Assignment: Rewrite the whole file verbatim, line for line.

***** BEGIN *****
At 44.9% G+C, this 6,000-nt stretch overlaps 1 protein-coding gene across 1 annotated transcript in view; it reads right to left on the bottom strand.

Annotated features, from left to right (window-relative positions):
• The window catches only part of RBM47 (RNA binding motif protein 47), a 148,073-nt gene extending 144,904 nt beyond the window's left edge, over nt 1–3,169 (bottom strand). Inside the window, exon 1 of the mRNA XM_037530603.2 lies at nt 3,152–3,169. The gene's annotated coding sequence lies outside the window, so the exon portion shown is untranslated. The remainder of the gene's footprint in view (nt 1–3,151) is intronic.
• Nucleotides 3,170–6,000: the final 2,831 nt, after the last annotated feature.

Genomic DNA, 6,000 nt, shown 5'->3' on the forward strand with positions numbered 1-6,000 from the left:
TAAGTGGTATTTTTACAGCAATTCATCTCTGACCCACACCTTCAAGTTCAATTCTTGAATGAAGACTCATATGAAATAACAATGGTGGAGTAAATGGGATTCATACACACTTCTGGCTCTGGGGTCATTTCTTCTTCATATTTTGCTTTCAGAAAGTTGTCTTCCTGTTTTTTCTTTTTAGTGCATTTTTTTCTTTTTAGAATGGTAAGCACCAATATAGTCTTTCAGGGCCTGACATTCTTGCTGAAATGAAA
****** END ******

At 44.9% G+C, this 6,000-nt stretch overlaps 1 protein-coding gene across 1 annotated transcript in view; it reads right to left on the bottom strand.

Annotated features, from left to right (window-relative positions):
• The window catches only part of RBM47 (RNA binding motif protein 47), a 148,073-nt gene extending 144,904 nt beyond the window's left edge, over nt 1–3,169 (bottom strand). Inside the window, exon 1 of the mRNA XM_037530603.2 lies at nt 3,152–3,169. The gene's annotated coding sequence lies outside the window, so the exon portion shown is untranslated. The remainder of the gene's footprint in view (nt 1–3,151) is intronic.
• Nucleotides 3,170–6,000: the final 2,831 nt, after the last annotated feature.

Genomic DNA, 6,000 nt, shown 5'->3' on the forward strand with positions numbered 1-6,000 from the left:
TAAGTGGTATTTTTACAGCAATTCATCTCTGACCCACACCTTCAAGTTCAATTCTTGAATGAAGACTCATATGAAATAACAATGGTGGAGTAAATGGGATTCATACACACTTCTGGCTCTGGGGTCATTTCTTCTTCATATTTTGCTTTCAGAAAGTTGTCTTCCTGTTTTTTCTTTTTAGTGCATTTTTTTCTTTTTAGAATGGTAAGCACCAATATAGTCTTTCAGGGCCTGACATTCTTGCTGAAATGAAA